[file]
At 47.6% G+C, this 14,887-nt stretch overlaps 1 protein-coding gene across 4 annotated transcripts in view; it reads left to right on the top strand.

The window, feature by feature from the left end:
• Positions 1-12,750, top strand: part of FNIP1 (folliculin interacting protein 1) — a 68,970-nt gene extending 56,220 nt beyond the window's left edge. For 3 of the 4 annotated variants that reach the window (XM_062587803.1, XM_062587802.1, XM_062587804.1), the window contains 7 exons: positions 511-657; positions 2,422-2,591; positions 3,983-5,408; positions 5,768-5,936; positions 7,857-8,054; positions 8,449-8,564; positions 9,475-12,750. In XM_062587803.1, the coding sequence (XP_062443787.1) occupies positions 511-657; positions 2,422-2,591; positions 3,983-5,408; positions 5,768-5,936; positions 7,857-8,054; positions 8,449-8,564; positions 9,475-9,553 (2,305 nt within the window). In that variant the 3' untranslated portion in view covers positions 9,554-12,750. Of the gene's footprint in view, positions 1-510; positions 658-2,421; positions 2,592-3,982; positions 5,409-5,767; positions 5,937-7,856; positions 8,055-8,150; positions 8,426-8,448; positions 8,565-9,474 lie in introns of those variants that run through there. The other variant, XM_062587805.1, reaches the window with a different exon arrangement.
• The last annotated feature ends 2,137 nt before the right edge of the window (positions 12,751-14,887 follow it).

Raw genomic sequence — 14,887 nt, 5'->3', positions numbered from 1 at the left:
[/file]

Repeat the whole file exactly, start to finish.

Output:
At 47.6% G+C, this 14,887-nt stretch overlaps 1 protein-coding gene across 4 annotated transcripts in view; it reads left to right on the top strand.

The window, feature by feature from the left end:
• Positions 1-12,750, top strand: part of FNIP1 (folliculin interacting protein 1) — a 68,970-nt gene extending 56,220 nt beyond the window's left edge. For 3 of the 4 annotated variants that reach the window (XM_062587803.1, XM_062587802.1, XM_062587804.1), the window contains 7 exons: positions 511-657; positions 2,422-2,591; positions 3,983-5,408; positions 5,768-5,936; positions 7,857-8,054; positions 8,449-8,564; positions 9,475-12,750. In XM_062587803.1, the coding sequence (XP_062443787.1) occupies positions 511-657; positions 2,422-2,591; positions 3,983-5,408; positions 5,768-5,936; positions 7,857-8,054; positions 8,449-8,564; positions 9,475-9,553 (2,305 nt within the window). In that variant the 3' untranslated portion in view covers positions 9,554-12,750. Of the gene's footprint in view, positions 1-510; positions 658-2,421; positions 2,592-3,982; positions 5,409-5,767; positions 5,937-7,856; positions 8,055-8,150; positions 8,426-8,448; positions 8,565-9,474 lie in introns of those variants that run through there. The other variant, XM_062587805.1, reaches the window with a different exon arrangement.
• The last annotated feature ends 2,137 nt before the right edge of the window (positions 12,751-14,887 follow it).

Raw genomic sequence — 14,887 nt, 5'->3', positions numbered from 1 at the left: